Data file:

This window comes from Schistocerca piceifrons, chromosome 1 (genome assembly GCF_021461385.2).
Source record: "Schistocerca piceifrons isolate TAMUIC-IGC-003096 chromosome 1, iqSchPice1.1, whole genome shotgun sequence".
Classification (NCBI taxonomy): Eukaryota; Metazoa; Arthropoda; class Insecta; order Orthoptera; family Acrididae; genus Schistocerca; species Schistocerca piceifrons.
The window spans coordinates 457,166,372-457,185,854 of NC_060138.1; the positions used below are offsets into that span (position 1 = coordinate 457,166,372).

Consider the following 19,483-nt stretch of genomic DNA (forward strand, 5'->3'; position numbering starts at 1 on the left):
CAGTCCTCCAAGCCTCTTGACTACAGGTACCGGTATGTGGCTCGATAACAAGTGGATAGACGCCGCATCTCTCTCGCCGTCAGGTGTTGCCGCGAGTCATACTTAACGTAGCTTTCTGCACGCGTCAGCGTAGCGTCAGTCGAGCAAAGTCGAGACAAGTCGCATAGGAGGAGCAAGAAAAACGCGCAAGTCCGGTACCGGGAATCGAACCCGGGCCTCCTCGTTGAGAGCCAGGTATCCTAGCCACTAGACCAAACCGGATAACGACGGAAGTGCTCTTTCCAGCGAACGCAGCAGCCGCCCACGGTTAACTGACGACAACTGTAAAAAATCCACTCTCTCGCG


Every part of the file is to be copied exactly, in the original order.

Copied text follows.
This window comes from Schistocerca piceifrons, chromosome 1 (genome assembly GCF_021461385.2).
Source record: "Schistocerca piceifrons isolate TAMUIC-IGC-003096 chromosome 1, iqSchPice1.1, whole genome shotgun sequence".
Classification (NCBI taxonomy): Eukaryota; Metazoa; Arthropoda; class Insecta; order Orthoptera; family Acrididae; genus Schistocerca; species Schistocerca piceifrons.
The window spans coordinates 457,166,372-457,185,854 of NC_060138.1; the positions used below are offsets into that span (position 1 = coordinate 457,166,372).

Consider the following 19,483-nt stretch of genomic DNA (forward strand, 5'->3'; position numbering starts at 1 on the left):
CAGTCCTCCAAGCCTCTTGACTACAGGTACCGGTATGTGGCTCGATAACAAGTGGATAGACGCCGCATCTCTCTCGCCGTCAGGTGTTGCCGCGAGTCATACTTAACGTAGCTTTCTGCACGCGTCAGCGTAGCGTCAGTCGAGCAAAGTCGAGACAAGTCGCATAGGAGGAGCAAGAAAAACGCGCAAGTCCGGTACCGGGAATCGAACCCGGGCCTCCTCGTTGAGAGCCAGGTATCCTAGCCACTAGACCAAACCGGATAACGACGGAAGTGCTCTTTCCAGCGAACGCAGCAGCCGCCCACGGTTAACTGACGACAACTGTAAAAAATCCACTCTCTCGCG